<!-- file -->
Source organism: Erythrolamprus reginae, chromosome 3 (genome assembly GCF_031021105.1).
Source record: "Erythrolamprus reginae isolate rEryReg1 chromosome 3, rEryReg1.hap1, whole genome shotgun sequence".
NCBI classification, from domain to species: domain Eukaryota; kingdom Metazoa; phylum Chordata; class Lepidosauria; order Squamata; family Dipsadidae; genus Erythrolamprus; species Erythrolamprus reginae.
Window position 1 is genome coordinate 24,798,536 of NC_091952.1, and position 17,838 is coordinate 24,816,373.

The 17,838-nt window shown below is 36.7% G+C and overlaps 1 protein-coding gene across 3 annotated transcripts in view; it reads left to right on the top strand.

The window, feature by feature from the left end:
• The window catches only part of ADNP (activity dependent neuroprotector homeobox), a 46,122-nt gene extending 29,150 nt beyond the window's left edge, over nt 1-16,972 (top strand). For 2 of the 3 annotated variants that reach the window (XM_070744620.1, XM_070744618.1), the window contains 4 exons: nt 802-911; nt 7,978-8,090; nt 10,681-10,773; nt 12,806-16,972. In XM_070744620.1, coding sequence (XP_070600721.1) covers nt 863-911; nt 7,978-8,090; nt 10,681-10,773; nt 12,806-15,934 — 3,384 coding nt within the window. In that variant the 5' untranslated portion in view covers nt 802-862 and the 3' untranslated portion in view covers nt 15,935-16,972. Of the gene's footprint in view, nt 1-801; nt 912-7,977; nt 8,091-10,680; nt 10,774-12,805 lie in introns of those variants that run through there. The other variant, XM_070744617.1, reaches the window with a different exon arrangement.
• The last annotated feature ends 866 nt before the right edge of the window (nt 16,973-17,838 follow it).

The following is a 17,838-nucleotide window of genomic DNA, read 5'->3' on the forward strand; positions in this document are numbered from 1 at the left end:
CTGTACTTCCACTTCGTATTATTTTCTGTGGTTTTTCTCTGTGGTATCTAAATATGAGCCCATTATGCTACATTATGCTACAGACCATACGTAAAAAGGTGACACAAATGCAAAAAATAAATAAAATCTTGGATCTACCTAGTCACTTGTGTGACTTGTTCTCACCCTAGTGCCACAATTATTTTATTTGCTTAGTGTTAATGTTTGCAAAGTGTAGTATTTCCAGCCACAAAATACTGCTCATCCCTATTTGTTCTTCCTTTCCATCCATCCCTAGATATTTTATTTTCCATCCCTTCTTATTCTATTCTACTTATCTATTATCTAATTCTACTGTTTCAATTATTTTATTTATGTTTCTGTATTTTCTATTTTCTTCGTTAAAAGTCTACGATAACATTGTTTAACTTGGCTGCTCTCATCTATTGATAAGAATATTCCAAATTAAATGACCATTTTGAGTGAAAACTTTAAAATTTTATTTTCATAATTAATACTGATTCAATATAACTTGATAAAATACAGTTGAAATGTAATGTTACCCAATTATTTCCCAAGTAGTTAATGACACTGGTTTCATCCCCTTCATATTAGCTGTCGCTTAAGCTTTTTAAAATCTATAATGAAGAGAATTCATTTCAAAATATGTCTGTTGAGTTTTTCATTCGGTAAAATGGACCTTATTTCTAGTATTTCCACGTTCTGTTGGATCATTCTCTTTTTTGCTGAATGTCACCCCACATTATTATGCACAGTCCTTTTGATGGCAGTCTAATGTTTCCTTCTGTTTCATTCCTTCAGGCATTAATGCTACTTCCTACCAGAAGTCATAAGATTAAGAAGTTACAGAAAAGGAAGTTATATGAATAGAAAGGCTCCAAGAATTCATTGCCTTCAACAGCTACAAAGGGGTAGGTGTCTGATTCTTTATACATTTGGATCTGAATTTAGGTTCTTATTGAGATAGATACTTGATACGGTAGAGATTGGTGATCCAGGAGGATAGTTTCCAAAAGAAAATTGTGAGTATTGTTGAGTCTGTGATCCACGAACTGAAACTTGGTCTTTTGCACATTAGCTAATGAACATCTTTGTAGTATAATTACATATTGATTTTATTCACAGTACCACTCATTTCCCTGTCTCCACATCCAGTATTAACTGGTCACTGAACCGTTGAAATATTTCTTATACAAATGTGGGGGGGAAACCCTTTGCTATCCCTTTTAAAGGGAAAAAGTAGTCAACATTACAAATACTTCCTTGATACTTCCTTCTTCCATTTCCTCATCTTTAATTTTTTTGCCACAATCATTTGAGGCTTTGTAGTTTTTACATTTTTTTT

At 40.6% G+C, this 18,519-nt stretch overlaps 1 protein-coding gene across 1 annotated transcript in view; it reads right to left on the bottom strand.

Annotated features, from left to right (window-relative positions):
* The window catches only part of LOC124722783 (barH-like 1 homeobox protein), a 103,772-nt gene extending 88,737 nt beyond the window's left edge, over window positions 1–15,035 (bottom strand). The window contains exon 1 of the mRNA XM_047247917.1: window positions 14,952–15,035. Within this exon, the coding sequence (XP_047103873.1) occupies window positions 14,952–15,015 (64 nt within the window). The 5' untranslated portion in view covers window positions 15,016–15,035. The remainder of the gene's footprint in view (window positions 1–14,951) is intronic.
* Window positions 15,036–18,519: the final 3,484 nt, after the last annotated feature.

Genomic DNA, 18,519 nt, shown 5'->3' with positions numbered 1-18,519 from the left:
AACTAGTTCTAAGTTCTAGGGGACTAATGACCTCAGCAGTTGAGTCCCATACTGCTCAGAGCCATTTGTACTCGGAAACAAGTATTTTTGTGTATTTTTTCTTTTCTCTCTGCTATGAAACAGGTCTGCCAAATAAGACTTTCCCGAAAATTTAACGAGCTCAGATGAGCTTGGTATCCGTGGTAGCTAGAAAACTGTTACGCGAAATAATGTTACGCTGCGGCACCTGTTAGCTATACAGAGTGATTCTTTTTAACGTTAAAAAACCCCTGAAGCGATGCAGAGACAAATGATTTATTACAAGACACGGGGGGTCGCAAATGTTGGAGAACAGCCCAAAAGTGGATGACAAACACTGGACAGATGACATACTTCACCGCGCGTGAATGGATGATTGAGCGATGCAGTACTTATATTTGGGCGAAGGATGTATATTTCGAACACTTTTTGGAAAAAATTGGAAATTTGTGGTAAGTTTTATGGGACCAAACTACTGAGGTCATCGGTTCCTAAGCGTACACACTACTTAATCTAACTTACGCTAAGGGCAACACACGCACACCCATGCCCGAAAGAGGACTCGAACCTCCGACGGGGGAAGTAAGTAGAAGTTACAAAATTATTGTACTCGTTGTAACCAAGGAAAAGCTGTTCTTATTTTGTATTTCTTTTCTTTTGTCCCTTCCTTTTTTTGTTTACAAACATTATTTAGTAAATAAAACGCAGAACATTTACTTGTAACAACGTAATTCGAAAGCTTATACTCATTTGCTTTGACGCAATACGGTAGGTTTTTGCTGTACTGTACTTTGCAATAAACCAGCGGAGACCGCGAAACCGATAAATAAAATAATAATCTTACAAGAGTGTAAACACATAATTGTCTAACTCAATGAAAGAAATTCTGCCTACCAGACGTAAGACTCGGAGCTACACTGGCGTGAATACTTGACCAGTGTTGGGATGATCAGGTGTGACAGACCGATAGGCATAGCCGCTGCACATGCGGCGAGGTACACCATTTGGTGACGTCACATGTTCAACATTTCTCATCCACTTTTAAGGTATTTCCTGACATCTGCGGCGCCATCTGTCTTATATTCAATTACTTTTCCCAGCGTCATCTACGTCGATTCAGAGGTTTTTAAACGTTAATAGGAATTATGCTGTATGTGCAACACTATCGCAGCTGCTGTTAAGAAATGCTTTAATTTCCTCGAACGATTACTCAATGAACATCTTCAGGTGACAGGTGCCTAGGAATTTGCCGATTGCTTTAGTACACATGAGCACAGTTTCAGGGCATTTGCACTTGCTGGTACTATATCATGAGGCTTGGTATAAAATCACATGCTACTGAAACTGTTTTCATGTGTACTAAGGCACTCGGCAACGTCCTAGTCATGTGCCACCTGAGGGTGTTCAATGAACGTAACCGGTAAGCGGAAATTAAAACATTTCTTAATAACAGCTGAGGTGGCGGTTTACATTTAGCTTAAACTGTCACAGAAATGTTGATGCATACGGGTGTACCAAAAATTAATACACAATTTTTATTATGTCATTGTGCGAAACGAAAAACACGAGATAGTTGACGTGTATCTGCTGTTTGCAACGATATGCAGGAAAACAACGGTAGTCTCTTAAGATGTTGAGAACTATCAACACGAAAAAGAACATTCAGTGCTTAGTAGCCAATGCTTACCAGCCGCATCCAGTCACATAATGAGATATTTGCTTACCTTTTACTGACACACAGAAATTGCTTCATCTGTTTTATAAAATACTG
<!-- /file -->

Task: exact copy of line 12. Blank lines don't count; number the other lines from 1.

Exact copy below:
Annotated features, from left to right (window-relative positions):